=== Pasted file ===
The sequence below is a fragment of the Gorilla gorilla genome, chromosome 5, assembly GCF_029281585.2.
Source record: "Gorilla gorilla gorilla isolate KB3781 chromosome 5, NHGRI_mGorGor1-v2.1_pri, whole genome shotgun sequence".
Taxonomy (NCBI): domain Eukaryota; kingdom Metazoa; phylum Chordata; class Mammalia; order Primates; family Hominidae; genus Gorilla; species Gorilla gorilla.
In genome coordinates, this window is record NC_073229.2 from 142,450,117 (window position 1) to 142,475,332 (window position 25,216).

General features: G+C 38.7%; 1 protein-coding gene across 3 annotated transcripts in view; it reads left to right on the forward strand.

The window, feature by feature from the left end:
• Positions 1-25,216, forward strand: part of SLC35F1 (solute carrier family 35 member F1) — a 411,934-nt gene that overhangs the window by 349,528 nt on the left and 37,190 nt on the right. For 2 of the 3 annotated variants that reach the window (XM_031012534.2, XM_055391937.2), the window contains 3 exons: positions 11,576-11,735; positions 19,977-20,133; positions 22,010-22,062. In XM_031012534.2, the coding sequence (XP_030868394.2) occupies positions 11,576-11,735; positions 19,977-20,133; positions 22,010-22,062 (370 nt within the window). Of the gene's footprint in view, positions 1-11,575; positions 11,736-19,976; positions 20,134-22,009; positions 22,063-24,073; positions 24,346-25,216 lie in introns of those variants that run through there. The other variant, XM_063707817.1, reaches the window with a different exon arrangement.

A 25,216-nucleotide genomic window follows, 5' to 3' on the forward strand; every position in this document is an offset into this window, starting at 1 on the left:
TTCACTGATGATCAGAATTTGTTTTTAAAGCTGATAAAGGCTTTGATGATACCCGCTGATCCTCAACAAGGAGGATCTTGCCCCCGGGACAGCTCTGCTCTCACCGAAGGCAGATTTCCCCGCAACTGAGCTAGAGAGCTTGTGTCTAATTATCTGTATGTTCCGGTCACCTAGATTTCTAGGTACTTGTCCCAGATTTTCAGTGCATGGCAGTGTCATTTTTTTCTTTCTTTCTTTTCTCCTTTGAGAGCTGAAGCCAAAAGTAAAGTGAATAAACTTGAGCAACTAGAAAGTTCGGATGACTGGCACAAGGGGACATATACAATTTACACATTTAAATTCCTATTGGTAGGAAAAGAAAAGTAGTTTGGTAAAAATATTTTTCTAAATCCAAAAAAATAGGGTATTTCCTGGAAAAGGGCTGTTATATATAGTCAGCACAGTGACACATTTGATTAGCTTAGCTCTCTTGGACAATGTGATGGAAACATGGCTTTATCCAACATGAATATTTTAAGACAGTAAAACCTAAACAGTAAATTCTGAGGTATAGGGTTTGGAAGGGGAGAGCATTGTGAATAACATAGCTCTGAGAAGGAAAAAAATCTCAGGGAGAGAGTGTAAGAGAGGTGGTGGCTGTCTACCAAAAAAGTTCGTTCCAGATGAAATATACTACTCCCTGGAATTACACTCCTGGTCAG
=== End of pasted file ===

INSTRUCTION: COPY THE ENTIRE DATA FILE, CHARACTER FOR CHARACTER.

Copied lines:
The sequence below is a fragment of the Gorilla gorilla genome, chromosome 5, assembly GCF_029281585.2.
Source record: "Gorilla gorilla gorilla isolate KB3781 chromosome 5, NHGRI_mGorGor1-v2.1_pri, whole genome shotgun sequence".
Taxonomy (NCBI): domain Eukaryota; kingdom Metazoa; phylum Chordata; class Mammalia; order Primates; family Hominidae; genus Gorilla; species Gorilla gorilla.
In genome coordinates, this window is record NC_073229.2 from 142,450,117 (window position 1) to 142,475,332 (window position 25,216).

General features: G+C 38.7%; 1 protein-coding gene across 3 annotated transcripts in view; it reads left to right on the forward strand.

The window, feature by feature from the left end:
• Positions 1-25,216, forward strand: part of SLC35F1 (solute carrier family 35 member F1) — a 411,934-nt gene that overhangs the window by 349,528 nt on the left and 37,190 nt on the right. For 2 of the 3 annotated variants that reach the window (XM_031012534.2, XM_055391937.2), the window contains 3 exons: positions 11,576-11,735; positions 19,977-20,133; positions 22,010-22,062. In XM_031012534.2, the coding sequence (XP_030868394.2) occupies positions 11,576-11,735; positions 19,977-20,133; positions 22,010-22,062 (370 nt within the window). Of the gene's footprint in view, positions 1-11,575; positions 11,736-19,976; positions 20,134-22,009; positions 22,063-24,073; positions 24,346-25,216 lie in introns of those variants that run through there. The other variant, XM_063707817.1, reaches the window with a different exon arrangement.

A 25,216-nucleotide genomic window follows, 5' to 3' on the forward strand; every position in this document is an offset into this window, starting at 1 on the left:
TTCACTGATGATCAGAATTTGTTTTTAAAGCTGATAAAGGCTTTGATGATACCCGCTGATCCTCAACAAGGAGGATCTTGCCCCCGGGACAGCTCTGCTCTCACCGAAGGCAGATTTCCCCGCAACTGAGCTAGAGAGCTTGTGTCTAATTATCTGTATGTTCCGGTCACCTAGATTTCTAGGTACTTGTCCCAGATTTTCAGTGCATGGCAGTGTCATTTTTTTCTTTCTTTCTTTTCTCCTTTGAGAGCTGAAGCCAAAAGTAAAGTGAATAAACTTGAGCAACTAGAAAGTTCGGATGACTGGCACAAGGGGACATATACAATTTACACATTTAAATTCCTATTGGTAGGAAAAGAAAAGTAGTTTGGTAAAAATATTTTTCTAAATCCAAAAAAATAGGGTATTTCCTGGAAAAGGGCTGTTATATATAGTCAGCACAGTGACACATTTGATTAGCTTAGCTCTCTTGGACAATGTGATGGAAACATGGCTTTATCCAACATGAATATTTTAAGACAGTAAAACCTAAACAGTAAATTCTGAGGTATAGGGTTTGGAAGGGGAGAGCATTGTGAATAACATAGCTCTGAGAAGGAAAAAAATCTCAGGGAGAGAGTGTAAGAGAGGTGGTGGCTGTCTACCAAAAAAGTTCGTTCCAGATGAAATATACTACTCCCTGGAATTACACTCCTGGTCAG